Every technological step-change sets alarm bells ringing. In 1950, an American teacher bemoaned the passing of the pencil, proclaiming: “Ball-point pens will be the ruin of education in our country”. Of course it was Plato who started it all with his critique of writing – a poor substitute for the lively give and take of oral dialogue. Writing things down, he thought, would encourage forgetfulness and fail to activate deep learning.
Equally melodramatic are those who proclaim the death of the school on the grounds that the Internet, Web 2.0, and mobile devices have rendered the “factory” model of schooling irrelevant. After all, why do we need teachers (and schools) when we’ve got Google and wireless-enabled cafes? In an age when young people live with a plethora of devices and unhindered access to information from multiple sources, schools run the risk of remaining embarrassingly analogue institutions in a digital age.
Digital technology not only helps pupils learn in new and different ways, it can really engage them by offering new ways of captivating attention, building on prior learning, and adaptive testing. Technology can break down artificial divisions between ‘formal’ learning in classrooms and ‘informal’ learning in other spaces in and out of school, realising the potential of the ‘flipped classroom’.
Technology in the hands of learners can, and should, disrupt traditional, transmissive, teacher-dominated models of education. But isn’t there a danger that it might distract as well as disrupt? By the age of eighteen, students will have spent the equivalent of four years in front of a screen. Research confirms that multi-tasking slows learning and there is a general consensus that attention spans are shortening.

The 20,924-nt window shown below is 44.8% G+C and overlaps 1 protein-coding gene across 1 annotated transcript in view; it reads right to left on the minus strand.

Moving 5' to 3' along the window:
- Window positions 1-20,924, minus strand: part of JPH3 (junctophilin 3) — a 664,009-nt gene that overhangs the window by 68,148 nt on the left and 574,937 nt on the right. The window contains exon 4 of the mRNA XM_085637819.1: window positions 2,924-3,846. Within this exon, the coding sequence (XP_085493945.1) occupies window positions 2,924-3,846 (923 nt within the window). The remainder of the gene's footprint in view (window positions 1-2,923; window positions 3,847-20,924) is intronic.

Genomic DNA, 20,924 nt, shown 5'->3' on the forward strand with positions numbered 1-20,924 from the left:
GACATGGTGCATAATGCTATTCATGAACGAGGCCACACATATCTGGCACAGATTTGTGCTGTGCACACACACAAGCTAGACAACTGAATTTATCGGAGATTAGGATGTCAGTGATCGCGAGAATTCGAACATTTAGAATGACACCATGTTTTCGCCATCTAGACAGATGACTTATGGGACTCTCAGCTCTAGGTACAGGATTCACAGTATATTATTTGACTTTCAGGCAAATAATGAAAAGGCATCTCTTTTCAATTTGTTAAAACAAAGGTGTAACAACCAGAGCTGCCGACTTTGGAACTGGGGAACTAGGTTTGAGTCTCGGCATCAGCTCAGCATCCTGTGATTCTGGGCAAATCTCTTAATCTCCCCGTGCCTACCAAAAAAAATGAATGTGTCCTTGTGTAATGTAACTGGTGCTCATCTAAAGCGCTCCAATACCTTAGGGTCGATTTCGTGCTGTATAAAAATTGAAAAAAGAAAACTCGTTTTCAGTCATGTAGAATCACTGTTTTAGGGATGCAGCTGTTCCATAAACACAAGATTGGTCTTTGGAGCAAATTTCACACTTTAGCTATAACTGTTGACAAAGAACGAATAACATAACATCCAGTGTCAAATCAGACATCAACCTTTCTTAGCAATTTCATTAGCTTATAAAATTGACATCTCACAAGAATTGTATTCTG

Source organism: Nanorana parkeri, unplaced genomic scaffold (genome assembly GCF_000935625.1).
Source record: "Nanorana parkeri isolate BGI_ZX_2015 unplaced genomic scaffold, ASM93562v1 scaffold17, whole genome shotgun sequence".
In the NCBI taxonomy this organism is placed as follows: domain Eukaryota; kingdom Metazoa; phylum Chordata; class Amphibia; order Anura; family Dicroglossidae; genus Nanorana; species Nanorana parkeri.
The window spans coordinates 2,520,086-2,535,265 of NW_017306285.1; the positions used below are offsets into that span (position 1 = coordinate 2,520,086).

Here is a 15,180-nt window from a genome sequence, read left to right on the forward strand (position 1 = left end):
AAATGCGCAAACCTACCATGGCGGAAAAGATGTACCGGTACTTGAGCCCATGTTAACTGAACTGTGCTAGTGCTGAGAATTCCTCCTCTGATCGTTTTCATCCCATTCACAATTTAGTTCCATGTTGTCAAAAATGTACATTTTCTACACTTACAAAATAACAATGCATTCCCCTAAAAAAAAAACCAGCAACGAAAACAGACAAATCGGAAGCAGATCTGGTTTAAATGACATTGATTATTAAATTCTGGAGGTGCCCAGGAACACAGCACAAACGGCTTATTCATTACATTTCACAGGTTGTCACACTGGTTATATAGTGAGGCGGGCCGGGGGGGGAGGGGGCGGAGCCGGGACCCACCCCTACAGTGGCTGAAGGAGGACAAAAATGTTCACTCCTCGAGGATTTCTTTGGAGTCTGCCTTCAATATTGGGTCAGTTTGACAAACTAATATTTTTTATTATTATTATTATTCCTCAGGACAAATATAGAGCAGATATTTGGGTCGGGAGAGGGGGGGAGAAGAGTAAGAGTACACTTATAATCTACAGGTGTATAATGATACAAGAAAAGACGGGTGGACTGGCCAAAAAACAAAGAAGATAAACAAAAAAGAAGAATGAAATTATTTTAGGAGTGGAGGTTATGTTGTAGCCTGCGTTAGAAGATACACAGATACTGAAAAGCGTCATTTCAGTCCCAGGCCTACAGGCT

Learning is all about handling information – not just finding or receiving it. Activities that require bite-sized knowledge and staccato responses undermine the link between extended writing – through its promotion of conjunctions and dependent clauses – and deeper thinking through the connection of ideas. In embracing a digital future, schools need to avoid striving to become a pale facsimile version of the ‘real’ world. They certainly need to prepare young people to take their place in that world, but as educators we have a wider, other-worldly responsibility.
In a modular, multi-tasking, rapidly mutating world, where young people are bombarded with data, schools stand out as privileged places which put value on sustained reflection and considered debate. Schools can be “gardens of peace”, giving time and space for young people to explore ideas, develop understanding, make links between concepts and engage in a deeper, more considered and more nuanced way than is perhaps the case elsewhere.
As teachers we must employ technology critically, in aid of educational aims, and not for its own sake. A recent study concluded that, “the gap between ICT use in and out of school remains persistent.” Surely the fundamental challenge is to ensure that technology in schools is encouraging of deep learning, rather than being distracting or worse still, irrelevant.